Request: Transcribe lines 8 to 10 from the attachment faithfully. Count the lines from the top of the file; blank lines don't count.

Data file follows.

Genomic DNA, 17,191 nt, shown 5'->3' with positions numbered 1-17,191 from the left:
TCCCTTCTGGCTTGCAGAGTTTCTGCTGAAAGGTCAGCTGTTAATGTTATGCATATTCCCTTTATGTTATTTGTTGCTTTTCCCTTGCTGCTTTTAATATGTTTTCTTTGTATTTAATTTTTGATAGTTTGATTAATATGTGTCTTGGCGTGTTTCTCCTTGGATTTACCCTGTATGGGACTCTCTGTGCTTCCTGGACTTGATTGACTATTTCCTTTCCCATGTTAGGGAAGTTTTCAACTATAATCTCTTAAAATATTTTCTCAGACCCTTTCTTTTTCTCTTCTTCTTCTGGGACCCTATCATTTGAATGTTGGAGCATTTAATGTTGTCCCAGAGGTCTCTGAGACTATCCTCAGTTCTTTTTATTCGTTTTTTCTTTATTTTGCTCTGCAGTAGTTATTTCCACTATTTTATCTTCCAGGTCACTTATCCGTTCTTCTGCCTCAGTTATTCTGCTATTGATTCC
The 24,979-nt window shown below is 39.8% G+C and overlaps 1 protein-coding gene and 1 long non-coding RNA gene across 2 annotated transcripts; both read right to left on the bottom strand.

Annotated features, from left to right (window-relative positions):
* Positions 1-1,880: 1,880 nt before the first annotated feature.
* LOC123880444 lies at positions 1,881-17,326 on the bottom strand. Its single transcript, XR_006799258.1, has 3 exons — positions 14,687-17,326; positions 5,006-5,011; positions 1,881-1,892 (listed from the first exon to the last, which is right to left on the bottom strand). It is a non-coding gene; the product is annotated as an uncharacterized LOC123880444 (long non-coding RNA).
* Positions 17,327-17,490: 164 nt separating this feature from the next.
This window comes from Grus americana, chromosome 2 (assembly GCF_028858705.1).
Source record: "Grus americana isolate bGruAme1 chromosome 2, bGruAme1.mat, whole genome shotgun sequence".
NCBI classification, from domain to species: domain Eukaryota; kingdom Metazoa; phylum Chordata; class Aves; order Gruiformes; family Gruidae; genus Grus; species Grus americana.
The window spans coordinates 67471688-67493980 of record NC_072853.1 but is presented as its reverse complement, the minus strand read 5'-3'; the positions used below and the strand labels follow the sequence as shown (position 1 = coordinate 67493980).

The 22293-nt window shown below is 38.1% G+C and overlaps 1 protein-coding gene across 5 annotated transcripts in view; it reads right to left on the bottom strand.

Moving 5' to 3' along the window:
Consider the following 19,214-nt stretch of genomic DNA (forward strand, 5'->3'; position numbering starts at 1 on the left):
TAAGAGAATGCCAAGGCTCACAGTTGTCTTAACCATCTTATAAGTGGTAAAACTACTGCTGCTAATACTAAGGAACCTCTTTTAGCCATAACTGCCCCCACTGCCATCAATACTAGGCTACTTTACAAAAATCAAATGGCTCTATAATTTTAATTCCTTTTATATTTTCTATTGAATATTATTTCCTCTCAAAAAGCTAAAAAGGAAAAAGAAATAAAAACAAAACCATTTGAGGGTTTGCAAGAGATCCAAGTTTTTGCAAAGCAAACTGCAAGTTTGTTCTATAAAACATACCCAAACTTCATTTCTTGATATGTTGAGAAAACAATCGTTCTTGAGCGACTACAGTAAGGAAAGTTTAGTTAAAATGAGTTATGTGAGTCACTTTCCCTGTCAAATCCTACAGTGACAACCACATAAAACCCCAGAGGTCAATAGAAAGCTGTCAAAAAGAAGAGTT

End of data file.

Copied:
This window comes from Grus americana, chromosome 2 (assembly GCF_028858705.1).
Source record: "Grus americana isolate bGruAme1 chromosome 2, bGruAme1.mat, whole genome shotgun sequence".
NCBI classification, from domain to species: domain Eukaryota; kingdom Metazoa; phylum Chordata; class Aves; order Gruiformes; family Gruidae; genus Grus; species Grus americana.